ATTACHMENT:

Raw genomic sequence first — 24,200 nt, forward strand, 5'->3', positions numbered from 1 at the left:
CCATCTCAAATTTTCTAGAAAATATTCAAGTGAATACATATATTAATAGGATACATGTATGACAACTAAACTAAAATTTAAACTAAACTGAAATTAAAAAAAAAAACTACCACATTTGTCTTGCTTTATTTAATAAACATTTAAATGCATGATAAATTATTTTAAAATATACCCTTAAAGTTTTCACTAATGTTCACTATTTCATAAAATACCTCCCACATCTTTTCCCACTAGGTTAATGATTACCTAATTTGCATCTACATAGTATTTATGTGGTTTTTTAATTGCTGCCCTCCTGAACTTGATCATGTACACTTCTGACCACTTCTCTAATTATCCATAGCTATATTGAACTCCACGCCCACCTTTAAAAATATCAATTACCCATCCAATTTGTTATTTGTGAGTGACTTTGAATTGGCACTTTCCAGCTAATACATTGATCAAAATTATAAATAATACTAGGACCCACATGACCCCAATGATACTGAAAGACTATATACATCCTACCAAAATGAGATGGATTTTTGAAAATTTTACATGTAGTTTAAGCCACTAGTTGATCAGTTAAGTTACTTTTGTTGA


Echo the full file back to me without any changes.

Raw genomic sequence first — 24,200 nt, forward strand, 5'->3', positions numbered from 1 at the left:
CCATCTCAAATTTTCTAGAAAATATTCAAGTGAATACATATATTAATAGGATACATGTATGACAACTAAACTAAAATTTAAACTAAACTGAAATTAAAAAAAAAAACTACCACATTTGTCTTGCTTTATTTAATAAACATTTAAATGCATGATAAATTATTTTAAAATATACCCTTAAAGTTTTCACTAATGTTCACTATTTCATAAAATACCTCCCACATCTTTTCCCACTAGGTTAATGATTACCTAATTTGCATCTACATAGTATTTATGTGGTTTTTTAATTGCTGCCCTCCTGAACTTGATCATGTACACTTCTGACCACTTCTCTAATTATCCATAGCTATATTGAACTCCACGCCCACCTTTAAAAATATCAATTACCCATCCAATTTGTTATTTGTGAGTGACTTTGAATTGGCACTTTCCAGCTAATACATTGATCAAAATTATAAATAATACTAGGACCCACATGACCCCAATGATACTGAAAGACTATATACATCCTACCAAAATGAGATGGATTTTTGAAAATTTTACATGTAGTTTAAGCCACTAGTTGATCAGTTAAGTTACTTTTGTTGA